The COVID-19 pandemic has helped many Canadians recognize how crucial it is to better prepare for future crises. With governments preparing to spend billions to get the economy moving again, Corporate Knights has launched a series of reports and online discussions on how best to combine economic-recovery initiatives with measures designed to reduce the impact of the likely next crisis: climate change.

The first “green recovery” session on April 22 explored proposals for greening Canada’s building stock: Recovering Stronger with a Green Renovation Wave.

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McKinsey climate report: “The good news is that we know the bad news”

“We need to put physical climate risk at the heart of all decision-making and risk management”

You’ve heard the predictions a thousand times. The climate crisis will change all aspects of life. Seas will rise, more forests will burn, crops will fail, and polar bears will disappear.

Specifically, though, what will happen over the next 10 years? Or the next 30? Consulting giant McKinsey just released a major report examining the increasing impact of climate change. Drawing on the firm’s global consulting teams, and supplemented by scientists, engineers and risk experts around the world, the study paints a frightening picture of the future.

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The latest green investment tool? Short-selling the fossil fuel economy

From banks to smaller asset managers, investors hope to profit from declining high-carbon stocks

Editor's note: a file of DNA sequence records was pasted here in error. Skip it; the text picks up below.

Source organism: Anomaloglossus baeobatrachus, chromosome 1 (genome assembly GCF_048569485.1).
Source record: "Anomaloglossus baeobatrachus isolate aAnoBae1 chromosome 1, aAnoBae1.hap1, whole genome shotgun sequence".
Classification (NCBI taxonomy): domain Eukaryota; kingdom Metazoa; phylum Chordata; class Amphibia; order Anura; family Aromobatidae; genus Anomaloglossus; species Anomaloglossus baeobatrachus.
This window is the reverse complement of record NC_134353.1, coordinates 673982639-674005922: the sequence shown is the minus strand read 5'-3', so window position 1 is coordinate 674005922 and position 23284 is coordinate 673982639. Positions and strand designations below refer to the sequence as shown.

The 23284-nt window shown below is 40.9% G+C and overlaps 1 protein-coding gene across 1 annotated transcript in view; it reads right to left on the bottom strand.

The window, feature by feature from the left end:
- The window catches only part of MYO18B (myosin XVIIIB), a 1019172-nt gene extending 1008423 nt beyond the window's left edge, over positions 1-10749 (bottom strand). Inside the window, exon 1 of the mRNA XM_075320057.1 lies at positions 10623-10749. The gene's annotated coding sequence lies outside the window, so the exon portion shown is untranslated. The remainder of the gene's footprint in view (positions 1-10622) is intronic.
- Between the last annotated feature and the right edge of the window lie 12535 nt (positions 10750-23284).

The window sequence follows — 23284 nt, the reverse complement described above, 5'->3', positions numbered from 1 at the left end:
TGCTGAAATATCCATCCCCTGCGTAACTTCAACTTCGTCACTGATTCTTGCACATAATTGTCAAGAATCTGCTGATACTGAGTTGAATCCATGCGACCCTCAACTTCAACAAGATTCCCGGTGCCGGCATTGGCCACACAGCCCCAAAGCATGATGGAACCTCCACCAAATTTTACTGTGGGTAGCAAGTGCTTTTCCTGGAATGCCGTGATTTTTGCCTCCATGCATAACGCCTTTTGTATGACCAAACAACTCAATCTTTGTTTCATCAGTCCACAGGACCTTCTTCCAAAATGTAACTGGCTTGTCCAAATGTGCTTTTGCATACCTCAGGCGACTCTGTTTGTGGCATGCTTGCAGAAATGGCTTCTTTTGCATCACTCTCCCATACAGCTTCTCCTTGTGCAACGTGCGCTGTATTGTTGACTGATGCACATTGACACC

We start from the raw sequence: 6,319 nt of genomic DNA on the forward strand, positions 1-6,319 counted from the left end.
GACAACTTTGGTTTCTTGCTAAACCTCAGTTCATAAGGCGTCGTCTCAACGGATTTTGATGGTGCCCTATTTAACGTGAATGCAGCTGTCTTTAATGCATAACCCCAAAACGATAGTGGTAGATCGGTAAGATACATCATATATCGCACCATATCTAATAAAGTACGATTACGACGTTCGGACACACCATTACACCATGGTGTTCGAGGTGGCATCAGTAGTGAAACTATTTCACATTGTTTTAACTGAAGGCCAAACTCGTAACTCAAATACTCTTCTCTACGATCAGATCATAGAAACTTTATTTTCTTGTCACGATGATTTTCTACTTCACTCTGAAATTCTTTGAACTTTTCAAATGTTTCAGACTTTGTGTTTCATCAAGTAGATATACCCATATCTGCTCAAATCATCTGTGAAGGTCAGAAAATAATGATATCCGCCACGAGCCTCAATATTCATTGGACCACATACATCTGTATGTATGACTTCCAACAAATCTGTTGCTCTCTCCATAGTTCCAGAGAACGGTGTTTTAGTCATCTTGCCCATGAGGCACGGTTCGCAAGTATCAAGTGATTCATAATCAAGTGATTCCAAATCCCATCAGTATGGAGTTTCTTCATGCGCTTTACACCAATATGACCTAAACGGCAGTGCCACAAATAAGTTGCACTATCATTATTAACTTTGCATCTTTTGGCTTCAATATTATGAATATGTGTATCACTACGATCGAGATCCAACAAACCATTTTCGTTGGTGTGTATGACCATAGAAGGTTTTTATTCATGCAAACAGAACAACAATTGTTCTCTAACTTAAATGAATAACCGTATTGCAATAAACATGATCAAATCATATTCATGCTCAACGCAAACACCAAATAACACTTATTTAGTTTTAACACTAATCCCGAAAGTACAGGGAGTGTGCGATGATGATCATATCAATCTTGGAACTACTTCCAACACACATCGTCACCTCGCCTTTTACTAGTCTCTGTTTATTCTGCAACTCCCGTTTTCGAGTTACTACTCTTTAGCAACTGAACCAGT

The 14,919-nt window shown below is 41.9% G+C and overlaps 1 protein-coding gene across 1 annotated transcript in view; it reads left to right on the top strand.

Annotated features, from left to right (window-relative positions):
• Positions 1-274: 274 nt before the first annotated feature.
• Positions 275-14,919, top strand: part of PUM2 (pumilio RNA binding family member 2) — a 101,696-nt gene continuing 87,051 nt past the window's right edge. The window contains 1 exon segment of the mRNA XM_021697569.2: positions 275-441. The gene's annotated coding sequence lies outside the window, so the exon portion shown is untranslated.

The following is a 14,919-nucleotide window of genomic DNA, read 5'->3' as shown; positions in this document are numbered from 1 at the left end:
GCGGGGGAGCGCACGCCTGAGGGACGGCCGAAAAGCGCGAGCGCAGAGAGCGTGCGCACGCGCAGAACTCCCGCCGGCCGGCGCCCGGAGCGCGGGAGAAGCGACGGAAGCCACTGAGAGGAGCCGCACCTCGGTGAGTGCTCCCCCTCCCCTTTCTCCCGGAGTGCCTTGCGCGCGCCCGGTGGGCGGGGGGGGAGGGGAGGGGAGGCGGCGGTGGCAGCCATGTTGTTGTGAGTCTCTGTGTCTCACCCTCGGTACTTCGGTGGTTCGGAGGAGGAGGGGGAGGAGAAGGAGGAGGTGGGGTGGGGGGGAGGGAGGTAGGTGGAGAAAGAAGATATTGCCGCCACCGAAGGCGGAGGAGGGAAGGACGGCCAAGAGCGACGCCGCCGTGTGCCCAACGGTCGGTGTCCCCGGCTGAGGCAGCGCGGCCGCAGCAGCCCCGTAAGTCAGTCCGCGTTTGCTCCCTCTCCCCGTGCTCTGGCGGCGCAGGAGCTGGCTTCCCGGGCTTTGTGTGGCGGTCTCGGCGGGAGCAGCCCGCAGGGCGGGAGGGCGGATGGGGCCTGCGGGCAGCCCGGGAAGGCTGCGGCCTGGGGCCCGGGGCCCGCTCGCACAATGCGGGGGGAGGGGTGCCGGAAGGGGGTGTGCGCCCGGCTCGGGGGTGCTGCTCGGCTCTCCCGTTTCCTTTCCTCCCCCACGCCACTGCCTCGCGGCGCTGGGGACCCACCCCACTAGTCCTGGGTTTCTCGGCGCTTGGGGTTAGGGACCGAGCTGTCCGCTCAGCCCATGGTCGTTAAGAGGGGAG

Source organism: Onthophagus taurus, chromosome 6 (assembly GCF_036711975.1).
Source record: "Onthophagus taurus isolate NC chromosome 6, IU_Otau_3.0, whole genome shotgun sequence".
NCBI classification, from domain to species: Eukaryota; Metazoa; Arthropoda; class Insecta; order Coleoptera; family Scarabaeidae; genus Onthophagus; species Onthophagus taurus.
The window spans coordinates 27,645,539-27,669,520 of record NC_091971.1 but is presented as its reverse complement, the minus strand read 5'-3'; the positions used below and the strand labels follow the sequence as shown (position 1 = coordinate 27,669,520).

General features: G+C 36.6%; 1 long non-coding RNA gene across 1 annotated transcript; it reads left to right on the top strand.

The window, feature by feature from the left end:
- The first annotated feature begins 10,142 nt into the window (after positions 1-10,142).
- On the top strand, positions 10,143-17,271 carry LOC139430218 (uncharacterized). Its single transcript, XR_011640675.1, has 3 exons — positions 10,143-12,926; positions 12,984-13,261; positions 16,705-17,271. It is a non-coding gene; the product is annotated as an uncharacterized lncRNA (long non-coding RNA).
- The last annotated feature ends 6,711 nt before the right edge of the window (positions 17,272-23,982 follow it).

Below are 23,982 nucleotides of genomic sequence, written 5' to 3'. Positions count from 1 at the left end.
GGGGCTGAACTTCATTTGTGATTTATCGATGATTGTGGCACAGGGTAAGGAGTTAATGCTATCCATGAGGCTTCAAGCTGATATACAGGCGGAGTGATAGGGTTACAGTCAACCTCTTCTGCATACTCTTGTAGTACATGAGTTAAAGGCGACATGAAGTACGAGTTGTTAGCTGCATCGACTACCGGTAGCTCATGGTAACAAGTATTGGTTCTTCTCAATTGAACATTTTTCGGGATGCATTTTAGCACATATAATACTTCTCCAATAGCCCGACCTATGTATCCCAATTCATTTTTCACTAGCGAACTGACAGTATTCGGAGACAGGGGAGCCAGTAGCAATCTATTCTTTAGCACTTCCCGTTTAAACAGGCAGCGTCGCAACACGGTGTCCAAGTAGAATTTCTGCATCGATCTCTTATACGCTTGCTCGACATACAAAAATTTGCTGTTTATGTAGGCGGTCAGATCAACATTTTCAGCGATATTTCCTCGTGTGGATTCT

Capitalism gets a rough ride from many climate crusaders, who say it encourages reckless growth and undervalues the benefits of a clean, safe environment. But capital is just a tool, and increasingly it’s being used to support pro-planet policies.

The new tool of green investing is short selling – a tactic in which investors hope to profit from declining stock prices.

Selling short exposes investors to sky-high risk: your target security could theoretically double or triple in price before you buy it back. But selling short can produce big profits in a down market – and may even change the behaviour of the company you’ve targeted.

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Central bankers join climate strikers in fight against the carbon economy

Placard-bearing climate activists are gaining some pinstriped allies – and Alberta Premier Jason Kenney isn't happy about it

Placard-bearing climate activists and hoodie-wearing school strikers are gaining some pinstriped allies in the fight against the carbon economy: the world’s central bankers.